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Lewis Hamilton willing to give a win back later in the year; Valtteri Bottas not keen

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Were Mercedes right to let Hamilton pass Bottas? (1:25)

ESPN's Jonathan Legard shares his thoughts on Mercedes' decision to instruct Valtteri Bottas to let Lewis Hamilton pass him at the Russian Grand Prix. (1:25)

After team orders decided the Russian Grand Prix in Lewis Hamilton's favour on Sunday, the four-time world champion says he would be willing to return the favour to teammate Valtteri Bottas later in the year. Bottas, however, said he would not be willing to accept it.

Hamilton took his eighth win of the year on Sunday and another step toward a fifth world title, but only after teammate Bottas had been ordered to move out of his way on Lap 25. Bottas had started the race from pole position and was on target for his first win of the year when the Mercedes pit wall became concerned about Hamilton's ability to hold off title rival Sebastian Vettel in third place and ordered the swap.

The outcome was unpopular with many fans, and Mercedes' Twitter feed was flooded with criticism in the hours after the race.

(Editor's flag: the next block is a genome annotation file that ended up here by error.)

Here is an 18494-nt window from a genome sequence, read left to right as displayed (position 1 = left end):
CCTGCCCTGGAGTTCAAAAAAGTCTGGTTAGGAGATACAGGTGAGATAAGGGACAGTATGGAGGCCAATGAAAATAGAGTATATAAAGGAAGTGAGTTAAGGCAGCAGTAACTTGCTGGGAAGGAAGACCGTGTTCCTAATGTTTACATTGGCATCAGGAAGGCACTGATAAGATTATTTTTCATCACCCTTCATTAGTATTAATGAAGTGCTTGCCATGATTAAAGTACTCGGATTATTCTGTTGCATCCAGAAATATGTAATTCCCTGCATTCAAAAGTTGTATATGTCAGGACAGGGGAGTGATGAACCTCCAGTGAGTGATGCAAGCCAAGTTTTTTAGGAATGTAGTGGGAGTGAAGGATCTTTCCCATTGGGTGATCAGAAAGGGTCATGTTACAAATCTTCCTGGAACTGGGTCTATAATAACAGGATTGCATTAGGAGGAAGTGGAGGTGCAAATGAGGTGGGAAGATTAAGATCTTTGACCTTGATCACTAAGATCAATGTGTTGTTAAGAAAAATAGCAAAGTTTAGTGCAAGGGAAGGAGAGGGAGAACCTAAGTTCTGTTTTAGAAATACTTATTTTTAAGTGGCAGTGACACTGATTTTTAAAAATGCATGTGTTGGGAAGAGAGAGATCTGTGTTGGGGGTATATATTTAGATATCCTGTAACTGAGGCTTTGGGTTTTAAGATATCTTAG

However, team boss Toto Wolff stood by his decision, pointing out that Hamilton, who was visibly uncomfortable with the situation on the podium, now has a 50-point lead in the championship, meaning he could have the title wrapped up by the Mexican Grand Prix later this month.

In such a scenario, Hamilton said he would be willing to give Bottas a victory in return if he finds himself ahead of the Finn at one of the final two races and is able to let him past.

"I have no problems with that," Hamilton said. "I don't think he needs to do that. I think he has the possibility of winning many more races himself.

"At the end of last year, I think he won quite a few."

But Bottas, who was sat next to Hamilton in the same press conference, said he did not want to be gifted a victory.

"No, I think it's more fun if we race for it," he said.

When Wolff was asked the same question immediately after the race, he said the team would consider it once the dust had settled.

"You want to control everything -- there a million scenarios we discussed this morning, but we had a different one in the race. I think we have to make a step back after Sochi, fly back home, analyse and say what can we learn from a day like today."